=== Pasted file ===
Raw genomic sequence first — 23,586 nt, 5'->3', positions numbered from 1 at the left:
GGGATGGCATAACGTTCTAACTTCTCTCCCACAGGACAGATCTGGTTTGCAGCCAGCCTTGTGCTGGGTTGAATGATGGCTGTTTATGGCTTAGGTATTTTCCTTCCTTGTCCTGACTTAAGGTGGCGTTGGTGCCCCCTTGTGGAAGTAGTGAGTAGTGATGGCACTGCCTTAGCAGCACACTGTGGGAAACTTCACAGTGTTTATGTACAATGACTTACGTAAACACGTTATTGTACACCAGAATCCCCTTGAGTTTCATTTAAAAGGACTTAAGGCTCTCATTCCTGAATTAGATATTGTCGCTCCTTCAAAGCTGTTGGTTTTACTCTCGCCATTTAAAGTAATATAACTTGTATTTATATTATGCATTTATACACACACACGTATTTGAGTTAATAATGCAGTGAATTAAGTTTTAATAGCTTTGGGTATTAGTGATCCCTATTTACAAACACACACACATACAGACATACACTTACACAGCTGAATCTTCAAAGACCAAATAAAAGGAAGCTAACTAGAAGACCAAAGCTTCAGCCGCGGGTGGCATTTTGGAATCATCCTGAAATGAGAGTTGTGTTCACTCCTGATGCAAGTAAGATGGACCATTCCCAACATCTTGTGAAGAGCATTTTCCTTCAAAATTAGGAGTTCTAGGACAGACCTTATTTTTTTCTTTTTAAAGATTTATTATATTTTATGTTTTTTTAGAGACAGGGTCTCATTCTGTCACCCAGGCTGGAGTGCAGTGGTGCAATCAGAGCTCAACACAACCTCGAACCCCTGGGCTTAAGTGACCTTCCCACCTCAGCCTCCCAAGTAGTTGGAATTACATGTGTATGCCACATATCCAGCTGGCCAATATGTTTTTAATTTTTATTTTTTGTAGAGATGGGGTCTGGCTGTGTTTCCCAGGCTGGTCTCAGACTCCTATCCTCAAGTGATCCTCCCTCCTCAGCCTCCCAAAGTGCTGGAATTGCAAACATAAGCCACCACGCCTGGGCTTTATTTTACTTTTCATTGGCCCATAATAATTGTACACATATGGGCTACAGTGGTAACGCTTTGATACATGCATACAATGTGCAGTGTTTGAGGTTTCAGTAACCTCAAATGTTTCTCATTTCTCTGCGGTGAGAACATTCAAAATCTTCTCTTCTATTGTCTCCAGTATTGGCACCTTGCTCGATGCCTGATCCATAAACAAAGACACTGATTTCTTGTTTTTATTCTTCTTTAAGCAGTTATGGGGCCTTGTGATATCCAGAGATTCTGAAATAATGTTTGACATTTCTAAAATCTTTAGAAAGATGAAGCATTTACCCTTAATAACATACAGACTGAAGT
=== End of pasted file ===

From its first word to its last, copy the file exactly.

Raw genomic sequence first — 23,586 nt, 5'->3', positions numbered from 1 at the left:
GGGATGGCATAACGTTCTAACTTCTCTCCCACAGGACAGATCTGGTTTGCAGCCAGCCTTGTGCTGGGTTGAATGATGGCTGTTTATGGCTTAGGTATTTTCCTTCCTTGTCCTGACTTAAGGTGGCGTTGGTGCCCCCTTGTGGAAGTAGTGAGTAGTGATGGCACTGCCTTAGCAGCACACTGTGGGAAACTTCACAGTGTTTATGTACAATGACTTACGTAAACACGTTATTGTACACCAGAATCCCCTTGAGTTTCATTTAAAAGGACTTAAGGCTCTCATTCCTGAATTAGATATTGTCGCTCCTTCAAAGCTGTTGGTTTTACTCTCGCCATTTAAAGTAATATAACTTGTATTTATATTATGCATTTATACACACACACGTATTTGAGTTAATAATGCAGTGAATTAAGTTTTAATAGCTTTGGGTATTAGTGATCCCTATTTACAAACACACACACATACAGACATACACTTACACAGCTGAATCTTCAAAGACCAAATAAAAGGAAGCTAACTAGAAGACCAAAGCTTCAGCCGCGGGTGGCATTTTGGAATCATCCTGAAATGAGAGTTGTGTTCACTCCTGATGCAAGTAAGATGGACCATTCCCAACATCTTGTGAAGAGCATTTTCCTTCAAAATTAGGAGTTCTAGGACAGACCTTATTTTTTTCTTTTTAAAGATTTATTATATTTTATGTTTTTTTAGAGACAGGGTCTCATTCTGTCACCCAGGCTGGAGTGCAGTGGTGCAATCAGAGCTCAACACAACCTCGAACCCCTGGGCTTAAGTGACCTTCCCACCTCAGCCTCCCAAGTAGTTGGAATTACATGTGTATGCCACATATCCAGCTGGCCAATATGTTTTTAATTTTTATTTTTTGTAGAGATGGGGTCTGGCTGTGTTTCCCAGGCTGGTCTCAGACTCCTATCCTCAAGTGATCCTCCCTCCTCAGCCTCCCAAAGTGCTGGAATTGCAAACATAAGCCACCACGCCTGGGCTTTATTTTACTTTTCATTGGCCCATAATAATTGTACACATATGGGCTACAGTGGTAACGCTTTGATACATGCATACAATGTGCAGTGTTTGAGGTTTCAGTAACCTCAAATGTTTCTCATTTCTCTGCGGTGAGAACATTCAAAATCTTCTCTTCTATTGTCTCCAGTATTGGCACCTTGCTCGATGCCTGATCCATAAACAAAGACACTGATTTCTTGTTTTTATTCTTCTTTAAGCAGTTATGGGGCCTTGTGATATCCAGAGATTCTGAAATAATGTTTGACATTTCTAAAATCTTTAGAAAGATGAAGCATTTACCCTTAATAACATACAGACTGAAGT